For Magnificent Muffins, the 4% volume increase from All Other drivers was due to a combination of:  more/better advertising, introducing a Facebook page, a very successful sampling program. They also benefitted from a competitor having supply problems for a few months during the year, which I chose not to include in the Competition example for simplicity reasons.

And just to tie this all together visually, here is a waterfall chart which is often used to display the results of a volume decomposition:

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  1. Dana Symons says:

    Thank you so much for these detailed posts! I’m trying to take all of this information and apply it to our business. I had a couple of questions as I started looking through this…

    1. Is there a good way to account not only for promoted CWWs, but level of discount during promotion? The way you’ve outlined includes looking at base price, but what about promoted price? I’m in a highly commoditized business where deeper discounts move a lot more product! Maybe looking at average Promo Price (any promo) alongside Base Price?

    2. I’m also wondering about factoring in category trends. For example, one category we do business in has been trending down double digits for the past decade as consumers shift to other newer — stores are shrinking sets and all brands are losing business due to consumer shift. Would it make sense to factor in overall category trend to brand performance?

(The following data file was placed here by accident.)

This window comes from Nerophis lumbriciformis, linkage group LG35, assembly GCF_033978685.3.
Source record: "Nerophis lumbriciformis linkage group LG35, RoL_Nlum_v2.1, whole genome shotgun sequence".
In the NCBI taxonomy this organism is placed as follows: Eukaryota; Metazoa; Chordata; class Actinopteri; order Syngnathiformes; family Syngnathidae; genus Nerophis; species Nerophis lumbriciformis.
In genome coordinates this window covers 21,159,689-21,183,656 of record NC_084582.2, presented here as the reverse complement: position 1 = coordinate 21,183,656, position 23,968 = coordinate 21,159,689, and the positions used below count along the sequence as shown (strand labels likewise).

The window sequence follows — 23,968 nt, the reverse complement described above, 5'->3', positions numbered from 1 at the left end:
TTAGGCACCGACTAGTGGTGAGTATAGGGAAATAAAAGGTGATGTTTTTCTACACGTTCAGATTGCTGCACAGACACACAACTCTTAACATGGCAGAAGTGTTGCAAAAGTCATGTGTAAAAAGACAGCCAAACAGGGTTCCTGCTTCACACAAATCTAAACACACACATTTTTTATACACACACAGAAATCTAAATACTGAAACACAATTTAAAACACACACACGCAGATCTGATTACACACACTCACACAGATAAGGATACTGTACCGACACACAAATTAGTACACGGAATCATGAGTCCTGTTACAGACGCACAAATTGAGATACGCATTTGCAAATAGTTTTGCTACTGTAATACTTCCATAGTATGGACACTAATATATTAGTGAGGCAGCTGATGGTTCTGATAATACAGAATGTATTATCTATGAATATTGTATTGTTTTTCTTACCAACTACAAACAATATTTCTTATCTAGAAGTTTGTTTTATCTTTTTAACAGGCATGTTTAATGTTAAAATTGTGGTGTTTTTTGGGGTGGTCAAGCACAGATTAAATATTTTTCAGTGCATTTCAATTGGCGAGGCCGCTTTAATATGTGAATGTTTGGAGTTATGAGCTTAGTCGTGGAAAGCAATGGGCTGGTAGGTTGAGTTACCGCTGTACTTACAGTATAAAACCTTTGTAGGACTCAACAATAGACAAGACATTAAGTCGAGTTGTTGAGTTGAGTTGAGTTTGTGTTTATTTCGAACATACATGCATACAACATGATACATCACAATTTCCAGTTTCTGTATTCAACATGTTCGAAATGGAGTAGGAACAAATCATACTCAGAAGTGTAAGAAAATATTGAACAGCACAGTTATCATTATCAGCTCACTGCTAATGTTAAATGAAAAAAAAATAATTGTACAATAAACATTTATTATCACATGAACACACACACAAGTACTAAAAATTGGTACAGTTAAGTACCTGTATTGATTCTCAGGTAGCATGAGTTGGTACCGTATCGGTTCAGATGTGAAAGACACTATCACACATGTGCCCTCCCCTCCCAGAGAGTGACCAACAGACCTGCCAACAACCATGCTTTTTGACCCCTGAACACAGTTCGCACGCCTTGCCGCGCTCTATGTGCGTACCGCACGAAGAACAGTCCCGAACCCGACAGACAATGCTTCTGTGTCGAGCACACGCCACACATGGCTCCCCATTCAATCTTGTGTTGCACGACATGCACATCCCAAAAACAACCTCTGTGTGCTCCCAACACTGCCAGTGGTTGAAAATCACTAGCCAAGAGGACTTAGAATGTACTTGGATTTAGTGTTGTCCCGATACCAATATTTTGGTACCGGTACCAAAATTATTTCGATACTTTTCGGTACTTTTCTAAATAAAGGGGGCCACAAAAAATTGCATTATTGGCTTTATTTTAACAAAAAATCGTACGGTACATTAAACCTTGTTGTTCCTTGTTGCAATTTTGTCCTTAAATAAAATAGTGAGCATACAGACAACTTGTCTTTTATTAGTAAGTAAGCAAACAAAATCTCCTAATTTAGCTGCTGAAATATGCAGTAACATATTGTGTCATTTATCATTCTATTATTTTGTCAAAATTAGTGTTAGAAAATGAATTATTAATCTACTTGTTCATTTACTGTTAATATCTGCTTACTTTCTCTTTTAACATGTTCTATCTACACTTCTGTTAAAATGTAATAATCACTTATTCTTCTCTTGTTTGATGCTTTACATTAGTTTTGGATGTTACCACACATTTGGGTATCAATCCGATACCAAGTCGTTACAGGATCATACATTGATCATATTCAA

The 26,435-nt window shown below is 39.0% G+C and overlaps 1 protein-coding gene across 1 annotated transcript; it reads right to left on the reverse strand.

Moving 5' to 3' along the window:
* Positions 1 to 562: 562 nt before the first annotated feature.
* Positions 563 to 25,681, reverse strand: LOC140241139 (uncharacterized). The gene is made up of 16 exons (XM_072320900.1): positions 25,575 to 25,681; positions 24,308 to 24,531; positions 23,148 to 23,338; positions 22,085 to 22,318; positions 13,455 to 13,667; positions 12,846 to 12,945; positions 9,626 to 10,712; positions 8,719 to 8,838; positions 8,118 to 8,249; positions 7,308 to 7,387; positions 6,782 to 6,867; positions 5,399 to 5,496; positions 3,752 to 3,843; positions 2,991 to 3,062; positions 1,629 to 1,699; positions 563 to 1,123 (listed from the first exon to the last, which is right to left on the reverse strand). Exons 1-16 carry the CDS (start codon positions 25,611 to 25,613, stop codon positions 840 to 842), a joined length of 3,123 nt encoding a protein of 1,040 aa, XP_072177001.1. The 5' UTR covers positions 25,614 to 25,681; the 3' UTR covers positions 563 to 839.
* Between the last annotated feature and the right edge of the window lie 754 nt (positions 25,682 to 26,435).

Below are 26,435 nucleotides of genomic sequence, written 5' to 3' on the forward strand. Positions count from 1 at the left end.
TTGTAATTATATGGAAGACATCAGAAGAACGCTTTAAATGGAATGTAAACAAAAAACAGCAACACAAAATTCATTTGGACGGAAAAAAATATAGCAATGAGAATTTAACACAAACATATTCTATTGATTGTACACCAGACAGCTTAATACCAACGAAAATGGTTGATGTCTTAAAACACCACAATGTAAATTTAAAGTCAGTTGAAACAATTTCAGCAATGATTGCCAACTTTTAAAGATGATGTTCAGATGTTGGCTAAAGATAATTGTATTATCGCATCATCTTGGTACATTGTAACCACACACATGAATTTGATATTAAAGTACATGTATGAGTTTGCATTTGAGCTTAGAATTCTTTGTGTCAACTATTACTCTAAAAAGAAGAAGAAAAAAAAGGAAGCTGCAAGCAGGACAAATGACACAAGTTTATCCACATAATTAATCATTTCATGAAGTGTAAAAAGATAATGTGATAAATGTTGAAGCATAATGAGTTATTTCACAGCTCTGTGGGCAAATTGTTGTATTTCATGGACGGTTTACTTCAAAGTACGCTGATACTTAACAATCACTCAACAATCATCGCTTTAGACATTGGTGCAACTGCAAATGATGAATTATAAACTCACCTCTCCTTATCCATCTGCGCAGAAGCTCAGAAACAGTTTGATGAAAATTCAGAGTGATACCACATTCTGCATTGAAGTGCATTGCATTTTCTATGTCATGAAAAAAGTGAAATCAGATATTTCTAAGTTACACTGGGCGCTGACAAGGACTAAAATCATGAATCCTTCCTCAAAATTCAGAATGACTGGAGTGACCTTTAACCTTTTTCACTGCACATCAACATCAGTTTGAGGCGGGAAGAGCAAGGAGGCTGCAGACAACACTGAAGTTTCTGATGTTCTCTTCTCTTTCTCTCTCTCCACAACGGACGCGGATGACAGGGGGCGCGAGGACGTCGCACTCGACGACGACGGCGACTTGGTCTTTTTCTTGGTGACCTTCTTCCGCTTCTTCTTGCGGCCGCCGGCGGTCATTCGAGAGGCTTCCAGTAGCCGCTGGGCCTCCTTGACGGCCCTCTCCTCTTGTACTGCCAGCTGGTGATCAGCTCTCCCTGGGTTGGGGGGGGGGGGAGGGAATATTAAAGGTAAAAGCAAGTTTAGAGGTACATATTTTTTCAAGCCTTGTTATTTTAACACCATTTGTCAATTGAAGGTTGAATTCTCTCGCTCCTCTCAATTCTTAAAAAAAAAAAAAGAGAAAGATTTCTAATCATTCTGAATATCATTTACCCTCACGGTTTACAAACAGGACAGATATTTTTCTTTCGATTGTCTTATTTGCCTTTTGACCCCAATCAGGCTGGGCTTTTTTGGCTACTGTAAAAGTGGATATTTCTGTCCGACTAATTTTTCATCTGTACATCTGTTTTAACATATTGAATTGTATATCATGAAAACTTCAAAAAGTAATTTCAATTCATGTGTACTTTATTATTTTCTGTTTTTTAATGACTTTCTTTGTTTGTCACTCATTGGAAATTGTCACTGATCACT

I greatly appreciate your insights. Great posts!

    • Robin Simon says:

      Glad to see you are using the volume decomp methodology on your own business!
      1. In order to keep it somewhat simple, I just addressed the quantity of merchandising as measured by CWW and not the quality of the support. The promoted price (or more precisely the promoted discount) would also impact volume and in the example is pat of the Unexplained. As part of the effort to simplify this example, I looked at change in total volume. You could also look at the change in base and incremental volume separately and associate the changes with the drivers that impact base and incremental volume. In that case, you could allocate the change in incremental volume (which by definition is driven by trade merchandising) to quantity vs. quality of support. Calculation for quantity of support is the same as in this example and then I usually look at the change in incremental EQ per CWW of support as a measure of quality of support. That does not explicitly include promoted price or discount but those are the key drivers of incremental velocity changes.
      2. Good question about incorporating something for a growing or declining consumer trend for the entire category! Again, I did not do that here so it would be part of the Unexplained. A good rule of thumb is to apply half of whatever the category trend is to any given brand. For example, if the category is down -8%, then assume -4% for your brand. The underlying assumption is that half of the category trend is driven by whatever manufacturers are doing while the other half is the true consumer trend.
      Hope these help! If you want to discuss further, please fill out the Contact Us form and I’d be happy to schedule a call.